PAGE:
This came up as a question on NTDEV today. After I thought about it for a bit I realized it was actually a pretty good question. You’ve started writing your driver, or at least thinking about your driver. You know you’ll get some data back from the device and you need to get it to the app. How do you do this?
For simplicity’s sake, let’s say there are two models for a driver to operate in. The “push” model and the “pull” model (of course there are more, but this captures the big ones.) When I say “push” and “pull” here I’m talking about both how the driver decides it should talk to the device, and how it returns the data to the driver.
But before I dive in, realize that I’m talking here about how the driver operates in “steady state” – the time between PNP and Power Management operations, between recovering from device errors/resets, the time when it’s just servicing I/O requests.
We’ll start with the Pull model because it’s easier to understand. In steady state the typical pull-model driver does nothing on its own. When the app wants to talk to the device it sends a request to the driver, which triggers a driver callback. In the simplest case the driver formats a command to send to the device and uses the buffers from the application to hold any data the command returns. When the command returns the app’s buffers contain the necessary data. The driver sets the information property on the request to indicate how many bytes of data the app is getting back then completes the request. When the app sees the request completion the data your driver provided will be in its buffers.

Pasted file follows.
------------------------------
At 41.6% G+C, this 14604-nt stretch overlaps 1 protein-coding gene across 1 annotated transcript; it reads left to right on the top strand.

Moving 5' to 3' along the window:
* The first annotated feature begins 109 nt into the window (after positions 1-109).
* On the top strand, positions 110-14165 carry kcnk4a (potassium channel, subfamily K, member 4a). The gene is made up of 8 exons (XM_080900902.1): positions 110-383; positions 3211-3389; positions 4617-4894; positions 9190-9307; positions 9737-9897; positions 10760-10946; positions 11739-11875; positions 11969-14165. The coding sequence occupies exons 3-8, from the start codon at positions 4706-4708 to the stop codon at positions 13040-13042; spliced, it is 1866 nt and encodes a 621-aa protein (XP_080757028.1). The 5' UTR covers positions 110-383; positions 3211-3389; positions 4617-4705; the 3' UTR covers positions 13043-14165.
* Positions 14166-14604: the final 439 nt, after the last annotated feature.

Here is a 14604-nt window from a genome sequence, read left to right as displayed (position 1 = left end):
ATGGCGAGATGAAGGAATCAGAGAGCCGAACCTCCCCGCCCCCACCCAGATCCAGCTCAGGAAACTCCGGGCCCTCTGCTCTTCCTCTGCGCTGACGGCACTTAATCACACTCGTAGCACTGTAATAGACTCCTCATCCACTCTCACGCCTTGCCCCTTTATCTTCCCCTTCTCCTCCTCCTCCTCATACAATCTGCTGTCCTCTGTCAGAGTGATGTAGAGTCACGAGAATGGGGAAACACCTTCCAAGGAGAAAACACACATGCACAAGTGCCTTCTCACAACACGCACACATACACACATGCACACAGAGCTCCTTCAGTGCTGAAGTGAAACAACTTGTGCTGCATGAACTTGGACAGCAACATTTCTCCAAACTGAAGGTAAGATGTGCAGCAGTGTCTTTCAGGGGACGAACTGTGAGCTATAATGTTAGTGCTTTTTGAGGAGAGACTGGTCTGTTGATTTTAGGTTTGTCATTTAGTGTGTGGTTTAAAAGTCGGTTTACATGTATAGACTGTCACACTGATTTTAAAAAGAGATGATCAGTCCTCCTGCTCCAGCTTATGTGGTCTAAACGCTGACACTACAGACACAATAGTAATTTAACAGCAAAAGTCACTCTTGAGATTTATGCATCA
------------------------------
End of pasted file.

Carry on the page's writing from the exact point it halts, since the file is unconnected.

It’s rarely this simple. Often you’ll need to do apply some transformation to the data before you can return it. In that case your driver would allocate a buffer to use in the command you send to the device. When the command completes you use its result to write the correct data into the buffers on the app’s requests. Then set information, complete the app’s request, and free the intermediate buffer. Better yet, you can make the WDF memory object for the intermediate buffer a child of the request so that it’s freed automatically when you complete the request.
Say your device is going to bubble data up to your driver when something happens. It might be GPS coordinates, printer status, a finger print scan, etc… How do you get this data back to an application? Clearly you don’t want the application to poll for data. All you want to do is push the data you’re getting from the device up to the application. How do you do this?
The first thing to understand is that you can only give the application data that it asks for*. Unless the app makes a request and gives you a buffer you don’t have a way to put data in its address space. So clearly the Push model is just a variant of the pull model.
In the pull model you let the app send you one or more requests asking for data. You queue those requests for later processing. In the background you have some code which is reading data from the device. When those read commands complete you pickup an app request off the queue, copy your command data into the app’s request buffers then complete the app request.
You may choose to copy the data into multiple requests, you may choose not to complete the request if you don’t have enough data to fill its buffer with just one command. And if you don’t have any pending requests you need to decide whether to just throw the data away or whether to hold it in an internal buffer until the app comes down to ask for more.
The key difference between the push and pull models is whether the driver is sending commands to the device on its own, or whether every device command comes because the app sent your driver a request.
As I said before – it’s never this simple. Looking at the UMDF Fx2 sample you see that it uses the pull model for read/write operations on the device and for most of the i/o controls that it supports. However it uses the push model to handle requests to read the state of the DIP switches.
* You can use PNP device events if you need to push the fact that something has happened to any app which might be listening. But it’s an unreliable mechanism and isn’t suitable as a way to stream data.